Our curriculum charts the growth and emergence of Modern Britain and its position in the current world accounting for significant turning points and important individuals who helped shape the Democratic Britain we live in today. From William the Conqueror to Henry VIII, students will study key individuals who have altered the direction of British society. In addition, through a combination of breadth and depth studies, students will look at the development of the wider world and the human impact upon it through studies based on everything from prehistoric hunter-gatherer societies to the development of destructive technologies such as atomic weapons. Key conceptual skills underpin what we hope is a varied and engaging curriculum that ultimately focuses on the study of people, their relationships with each other and the world around them.
GCSE History ensures that the experiences of people are at the centre of what we do. We chart the development of parliamentary democracy in Britain from 1125 through to the present day. Along the way, major political decisions that defined not only a generation but forged a national identity are analysed. From the very beginnings of people questioning the God-given absolute power of the monarchy to the crucible of Civil War, our students question the notion of a social contract. Students also consider how various groups fought for liberty and equality in Britain. In the international arena, we first study the peace treaties after World War One. What constitutes a ‘fair’ punishment? Students assess the efforts of the League of Nations to keep peace around the world. They also question Britain’s policy of appeasement towards Hitler’s Germany and how Europe was once again dragged into a devastating war. Students study Russia in the time of revolution and dictatorship. They question how the downfall of a 300 year dynasty in a popular revolution formed the basis of a totalitarian regime under the command of Stalin. They study how Stalin controlled the people of Russia and how his deadly interpretation of Communism often had tragic consequences for citizens of the state. Finally, students consider the reign of Elizabeth I. She is often heralded as one of Britain’s greatest monarchs who presided over the famous victory over the Spanish Armada. But what did it mean to be a female Protestant monarch in a world of Catholic Kings? How did she command and demand respect from her subjects and other monarchs?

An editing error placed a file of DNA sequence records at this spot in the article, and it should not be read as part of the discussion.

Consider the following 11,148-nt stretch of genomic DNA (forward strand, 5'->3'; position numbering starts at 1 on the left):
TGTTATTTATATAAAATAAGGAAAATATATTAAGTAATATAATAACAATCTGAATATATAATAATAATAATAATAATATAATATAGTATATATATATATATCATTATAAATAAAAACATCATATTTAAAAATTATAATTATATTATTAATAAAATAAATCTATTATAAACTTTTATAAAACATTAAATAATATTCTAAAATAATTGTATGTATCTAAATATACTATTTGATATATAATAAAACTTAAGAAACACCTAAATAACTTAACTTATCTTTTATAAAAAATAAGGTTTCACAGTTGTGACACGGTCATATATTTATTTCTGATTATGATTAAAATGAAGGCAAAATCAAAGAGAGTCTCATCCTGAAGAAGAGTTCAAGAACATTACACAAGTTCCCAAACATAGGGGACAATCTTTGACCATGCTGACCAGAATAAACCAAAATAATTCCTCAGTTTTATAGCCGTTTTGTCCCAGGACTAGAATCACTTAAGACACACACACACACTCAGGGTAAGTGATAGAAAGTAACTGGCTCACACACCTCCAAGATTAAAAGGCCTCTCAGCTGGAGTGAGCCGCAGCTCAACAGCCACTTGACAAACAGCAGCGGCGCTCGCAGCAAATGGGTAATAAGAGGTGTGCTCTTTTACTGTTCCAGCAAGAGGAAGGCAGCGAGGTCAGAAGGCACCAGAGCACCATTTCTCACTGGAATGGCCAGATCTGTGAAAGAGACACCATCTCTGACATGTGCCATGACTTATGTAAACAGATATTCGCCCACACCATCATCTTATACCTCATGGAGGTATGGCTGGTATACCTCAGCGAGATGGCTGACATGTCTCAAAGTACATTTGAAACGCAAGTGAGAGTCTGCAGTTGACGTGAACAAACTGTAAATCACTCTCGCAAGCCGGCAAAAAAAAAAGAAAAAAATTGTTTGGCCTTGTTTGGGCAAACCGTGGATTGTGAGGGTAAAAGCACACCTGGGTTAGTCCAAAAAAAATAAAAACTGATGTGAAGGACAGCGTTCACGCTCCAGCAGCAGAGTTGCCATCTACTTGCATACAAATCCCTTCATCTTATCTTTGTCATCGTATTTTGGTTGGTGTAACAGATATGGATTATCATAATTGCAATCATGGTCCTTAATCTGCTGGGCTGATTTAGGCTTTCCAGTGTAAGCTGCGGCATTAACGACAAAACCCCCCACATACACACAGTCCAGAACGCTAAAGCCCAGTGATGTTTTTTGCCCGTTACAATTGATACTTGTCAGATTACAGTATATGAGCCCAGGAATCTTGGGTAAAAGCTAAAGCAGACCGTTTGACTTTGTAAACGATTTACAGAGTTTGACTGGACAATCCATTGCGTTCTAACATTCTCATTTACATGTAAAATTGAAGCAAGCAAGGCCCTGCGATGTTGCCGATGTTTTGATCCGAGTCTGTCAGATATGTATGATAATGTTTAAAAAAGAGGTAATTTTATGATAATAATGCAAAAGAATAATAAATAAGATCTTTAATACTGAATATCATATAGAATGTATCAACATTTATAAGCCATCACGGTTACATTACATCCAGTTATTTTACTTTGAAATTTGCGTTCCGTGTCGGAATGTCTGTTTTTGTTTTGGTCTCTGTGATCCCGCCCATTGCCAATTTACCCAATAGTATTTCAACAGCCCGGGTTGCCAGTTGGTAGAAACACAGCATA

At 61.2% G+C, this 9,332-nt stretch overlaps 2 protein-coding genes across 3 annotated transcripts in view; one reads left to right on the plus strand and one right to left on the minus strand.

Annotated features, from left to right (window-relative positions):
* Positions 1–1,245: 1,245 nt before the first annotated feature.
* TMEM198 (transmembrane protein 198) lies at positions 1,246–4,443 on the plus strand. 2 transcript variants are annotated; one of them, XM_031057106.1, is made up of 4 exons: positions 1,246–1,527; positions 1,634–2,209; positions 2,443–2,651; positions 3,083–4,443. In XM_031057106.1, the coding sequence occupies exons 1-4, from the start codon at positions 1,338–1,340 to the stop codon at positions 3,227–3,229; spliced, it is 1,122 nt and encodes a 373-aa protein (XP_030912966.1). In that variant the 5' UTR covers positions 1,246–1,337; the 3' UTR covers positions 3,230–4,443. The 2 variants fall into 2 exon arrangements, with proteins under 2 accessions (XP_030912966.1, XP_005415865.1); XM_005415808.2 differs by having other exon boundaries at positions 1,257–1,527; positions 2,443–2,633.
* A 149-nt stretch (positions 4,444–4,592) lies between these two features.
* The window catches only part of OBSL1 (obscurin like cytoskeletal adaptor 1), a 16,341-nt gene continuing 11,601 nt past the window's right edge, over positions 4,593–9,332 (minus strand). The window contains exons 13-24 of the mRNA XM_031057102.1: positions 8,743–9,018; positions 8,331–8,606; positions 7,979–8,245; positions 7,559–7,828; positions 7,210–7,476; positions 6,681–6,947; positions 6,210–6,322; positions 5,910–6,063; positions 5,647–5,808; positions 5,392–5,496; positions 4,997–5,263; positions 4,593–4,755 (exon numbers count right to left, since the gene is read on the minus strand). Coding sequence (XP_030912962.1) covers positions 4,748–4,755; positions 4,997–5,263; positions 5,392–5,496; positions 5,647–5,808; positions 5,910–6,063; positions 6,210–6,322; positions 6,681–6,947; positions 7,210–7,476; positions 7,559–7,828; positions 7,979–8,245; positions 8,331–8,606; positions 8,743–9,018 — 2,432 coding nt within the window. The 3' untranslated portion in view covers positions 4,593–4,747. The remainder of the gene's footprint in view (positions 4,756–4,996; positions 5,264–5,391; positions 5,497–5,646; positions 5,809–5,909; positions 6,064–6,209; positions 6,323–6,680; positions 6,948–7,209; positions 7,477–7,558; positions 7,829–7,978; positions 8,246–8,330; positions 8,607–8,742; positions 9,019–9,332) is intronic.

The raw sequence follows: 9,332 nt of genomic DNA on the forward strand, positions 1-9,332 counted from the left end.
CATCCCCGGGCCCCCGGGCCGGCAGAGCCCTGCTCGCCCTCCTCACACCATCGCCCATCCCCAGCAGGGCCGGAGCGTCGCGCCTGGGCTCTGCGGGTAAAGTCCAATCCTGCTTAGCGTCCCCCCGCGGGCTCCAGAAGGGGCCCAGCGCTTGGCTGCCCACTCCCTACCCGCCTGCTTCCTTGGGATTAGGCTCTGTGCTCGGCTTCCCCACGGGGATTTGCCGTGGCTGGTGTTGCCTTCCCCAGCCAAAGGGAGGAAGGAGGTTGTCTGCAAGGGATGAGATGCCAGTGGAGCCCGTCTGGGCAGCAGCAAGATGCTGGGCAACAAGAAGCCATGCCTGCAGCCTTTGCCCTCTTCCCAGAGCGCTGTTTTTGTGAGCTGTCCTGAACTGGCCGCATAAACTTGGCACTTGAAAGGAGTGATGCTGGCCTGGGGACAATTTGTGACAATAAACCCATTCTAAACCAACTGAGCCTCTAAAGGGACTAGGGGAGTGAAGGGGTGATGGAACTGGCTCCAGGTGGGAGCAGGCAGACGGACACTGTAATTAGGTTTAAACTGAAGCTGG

Component 1- Breadth Study: The Tudors-1485-1603
In 1485 England was rocked by internal conflict from the Wars of the Roses-decades of competition and betrayal. Henry VII had just won the crown through conquest and embarking on his attempt to secure a Tudor Dynasty. His reign was to be littered with rebellions and his continual attempt to secure his throne. His success enabled the beginning of one of, arguably, the most famous English dynasties-the Age of the Tudors. The Tudors oversaw dramatic social and economic changes; including the Break from Rome, the growth of Humanism and drastic population growth. Despite all of these changes the authority of the monarch survived – you will investigate how this was possible. The Tudors also saw the reign of two Queens, including Elizabeth and her ‘Golden Age’, you will investigate how this was possible within a patriarchal society. Other significant questions we will investigate are: To what extent do the Tudors deserve their glowing reputation? How did England operate on an international stage? Was Thomas More correct that the Tudor Age was the Age of ‘sheep eating men’?
Component 2 – Depth Study: Democracy and Nazism: Germany, 1918–1945
Pupils will trace the journey of Germany from a vibrant and cultural Democracy post WWI and how this was dismantled by Hitler as he established his Nazi Dictatorship through to World War II and the creation of the infamous Death Camps. We will explore the political spectrum, notions of nationalism and liberalism as well as ideological Concepts such as racialism, anti-Semitism and Social Darwinism. What could drive German soldiers to murder 7 million Jews? Are all Germans responsible for the holocaust? This course also encourages reflection on how governments work and the problems we encounter as individuals when faced with hatred and oppression which is so relevant to the political climate in the world today. How far can humanity go when faced with economic and social unrest? This course will show us.